|November 8, 2011||Posted by Callid under Audio, Placed-Based, Poetry, Social Change, Writing|
Prompt: After listening to Sam Cooke’s “A Change is Gonna Come,” write about a personal or global change you want to see in the world. What are the small steps that we could take toward making that change? What would the world look like if it changed in this way?
The streets of New York City
become more smoothly choreographed.
We don’t bump or push or
get into quarrels because of such small infractions worsened by ego.
We glide past one another,
light breezes, punctuated by easy smiles.
I open a door for you and you open a door for the next person.
Subway seats are offered regularly and
Sam Cooke plays on the speakers.
When the train’s doors close, no one is stuck in between.
Cars don’t honk and no one yells “F-U” from the driver’s-side open window.
Neat rows of cars slow down at yellow and calmly make their way through
intersections at green.
Life is slower because we savor the minutes and each movement.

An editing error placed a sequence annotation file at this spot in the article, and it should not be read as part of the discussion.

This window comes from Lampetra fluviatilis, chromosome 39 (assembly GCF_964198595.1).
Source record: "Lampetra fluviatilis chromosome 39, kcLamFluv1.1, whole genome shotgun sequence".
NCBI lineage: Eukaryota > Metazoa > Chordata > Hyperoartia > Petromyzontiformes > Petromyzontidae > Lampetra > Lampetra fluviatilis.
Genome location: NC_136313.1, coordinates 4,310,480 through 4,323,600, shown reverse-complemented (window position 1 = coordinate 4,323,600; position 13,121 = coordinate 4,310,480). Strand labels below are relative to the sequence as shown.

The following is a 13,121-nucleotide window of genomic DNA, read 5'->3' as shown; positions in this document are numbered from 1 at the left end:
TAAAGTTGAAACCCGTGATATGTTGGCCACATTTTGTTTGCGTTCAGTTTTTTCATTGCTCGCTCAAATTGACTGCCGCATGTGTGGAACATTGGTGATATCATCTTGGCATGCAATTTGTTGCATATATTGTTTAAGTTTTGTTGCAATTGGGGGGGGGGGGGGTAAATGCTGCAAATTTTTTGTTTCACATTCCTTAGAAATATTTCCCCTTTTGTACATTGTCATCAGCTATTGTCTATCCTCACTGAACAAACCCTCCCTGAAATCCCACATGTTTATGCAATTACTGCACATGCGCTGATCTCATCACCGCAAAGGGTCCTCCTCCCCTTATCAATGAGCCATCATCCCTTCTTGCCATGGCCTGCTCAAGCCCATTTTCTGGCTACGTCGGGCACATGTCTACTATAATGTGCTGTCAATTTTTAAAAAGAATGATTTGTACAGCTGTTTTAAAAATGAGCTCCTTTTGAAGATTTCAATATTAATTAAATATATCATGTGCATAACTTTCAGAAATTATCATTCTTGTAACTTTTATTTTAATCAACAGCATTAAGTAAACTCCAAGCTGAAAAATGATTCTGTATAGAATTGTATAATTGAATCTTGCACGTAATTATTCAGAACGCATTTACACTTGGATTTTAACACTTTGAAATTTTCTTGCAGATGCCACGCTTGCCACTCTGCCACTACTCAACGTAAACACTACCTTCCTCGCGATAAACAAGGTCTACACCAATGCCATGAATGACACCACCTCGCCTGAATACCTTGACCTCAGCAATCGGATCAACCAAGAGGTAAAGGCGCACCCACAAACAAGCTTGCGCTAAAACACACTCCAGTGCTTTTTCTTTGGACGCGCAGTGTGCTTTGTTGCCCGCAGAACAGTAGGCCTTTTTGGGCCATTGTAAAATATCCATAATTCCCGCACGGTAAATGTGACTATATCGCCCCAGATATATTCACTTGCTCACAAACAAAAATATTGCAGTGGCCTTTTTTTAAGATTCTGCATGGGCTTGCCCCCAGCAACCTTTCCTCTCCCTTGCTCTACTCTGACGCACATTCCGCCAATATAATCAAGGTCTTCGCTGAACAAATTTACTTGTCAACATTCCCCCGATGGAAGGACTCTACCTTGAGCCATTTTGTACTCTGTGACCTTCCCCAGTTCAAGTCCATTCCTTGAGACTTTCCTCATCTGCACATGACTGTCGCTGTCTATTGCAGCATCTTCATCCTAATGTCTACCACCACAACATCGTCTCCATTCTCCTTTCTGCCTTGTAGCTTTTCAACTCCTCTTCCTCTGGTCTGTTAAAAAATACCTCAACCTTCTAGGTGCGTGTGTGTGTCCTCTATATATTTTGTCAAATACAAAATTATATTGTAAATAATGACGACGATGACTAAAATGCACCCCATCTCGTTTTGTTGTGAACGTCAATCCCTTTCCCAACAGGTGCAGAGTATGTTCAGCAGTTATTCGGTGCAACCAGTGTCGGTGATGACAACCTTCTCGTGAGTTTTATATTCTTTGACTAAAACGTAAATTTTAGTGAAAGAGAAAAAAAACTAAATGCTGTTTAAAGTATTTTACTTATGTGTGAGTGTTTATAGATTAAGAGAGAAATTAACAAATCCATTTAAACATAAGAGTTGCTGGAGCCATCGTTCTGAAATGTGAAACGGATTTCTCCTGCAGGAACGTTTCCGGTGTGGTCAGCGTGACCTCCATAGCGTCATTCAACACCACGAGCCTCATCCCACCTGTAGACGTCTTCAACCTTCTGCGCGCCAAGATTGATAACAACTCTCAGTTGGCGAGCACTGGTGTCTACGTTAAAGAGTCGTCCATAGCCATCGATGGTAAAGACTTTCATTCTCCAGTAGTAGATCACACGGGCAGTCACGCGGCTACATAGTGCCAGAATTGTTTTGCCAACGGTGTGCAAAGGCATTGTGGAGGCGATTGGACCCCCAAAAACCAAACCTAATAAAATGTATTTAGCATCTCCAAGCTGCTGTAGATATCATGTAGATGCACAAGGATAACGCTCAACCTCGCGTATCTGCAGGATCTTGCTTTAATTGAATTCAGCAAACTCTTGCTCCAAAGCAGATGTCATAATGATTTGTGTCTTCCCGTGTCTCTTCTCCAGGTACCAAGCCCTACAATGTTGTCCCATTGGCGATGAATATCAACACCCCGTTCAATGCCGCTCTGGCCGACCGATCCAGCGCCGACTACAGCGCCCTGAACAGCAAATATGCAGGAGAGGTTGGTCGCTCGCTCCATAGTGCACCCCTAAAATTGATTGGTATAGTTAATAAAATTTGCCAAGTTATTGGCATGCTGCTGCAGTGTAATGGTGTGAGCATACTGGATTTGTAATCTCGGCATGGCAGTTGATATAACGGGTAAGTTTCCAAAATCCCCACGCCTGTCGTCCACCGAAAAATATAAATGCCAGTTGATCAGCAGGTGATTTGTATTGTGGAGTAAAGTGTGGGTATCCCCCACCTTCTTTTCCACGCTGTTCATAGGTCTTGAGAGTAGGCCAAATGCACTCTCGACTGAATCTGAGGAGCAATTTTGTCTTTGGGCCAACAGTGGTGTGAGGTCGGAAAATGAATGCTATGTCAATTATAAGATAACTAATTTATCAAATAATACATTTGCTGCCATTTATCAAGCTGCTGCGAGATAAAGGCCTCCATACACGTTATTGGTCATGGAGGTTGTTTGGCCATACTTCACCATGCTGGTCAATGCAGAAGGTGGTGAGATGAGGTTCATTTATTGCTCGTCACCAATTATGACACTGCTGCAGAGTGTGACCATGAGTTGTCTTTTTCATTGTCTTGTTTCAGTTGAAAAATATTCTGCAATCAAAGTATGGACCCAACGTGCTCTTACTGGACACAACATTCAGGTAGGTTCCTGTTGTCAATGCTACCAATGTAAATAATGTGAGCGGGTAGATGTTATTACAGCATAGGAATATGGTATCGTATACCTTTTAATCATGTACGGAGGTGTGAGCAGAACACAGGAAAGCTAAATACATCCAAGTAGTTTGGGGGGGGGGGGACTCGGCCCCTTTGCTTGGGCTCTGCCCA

And we work to be happy.
There is no time for fighting, cursing, or pushing each other.
We know that it ruins the dance.
But first we have to realize that we are all in it together.
One dancer slips and we all go off course.
We join together to learn the same movements.
Jen Chau is the Founder and Executive Director of Swirl, a multiracial community committed to initiating and sustaining cross-racial, cross-cultural dialogue. She is also an independent consultant focused on supporting non-profits with their efforts around organizational development, change management, building HR processes, diversity work, and executive coaching. Jen’s perspectives on race and racism have been featured in such publications as The New York Times, USA Today, and the San Francisco Chronicle. She currently lives in New York City and writes about her experiences in activism, leadership, and life at The Time Is Always Right.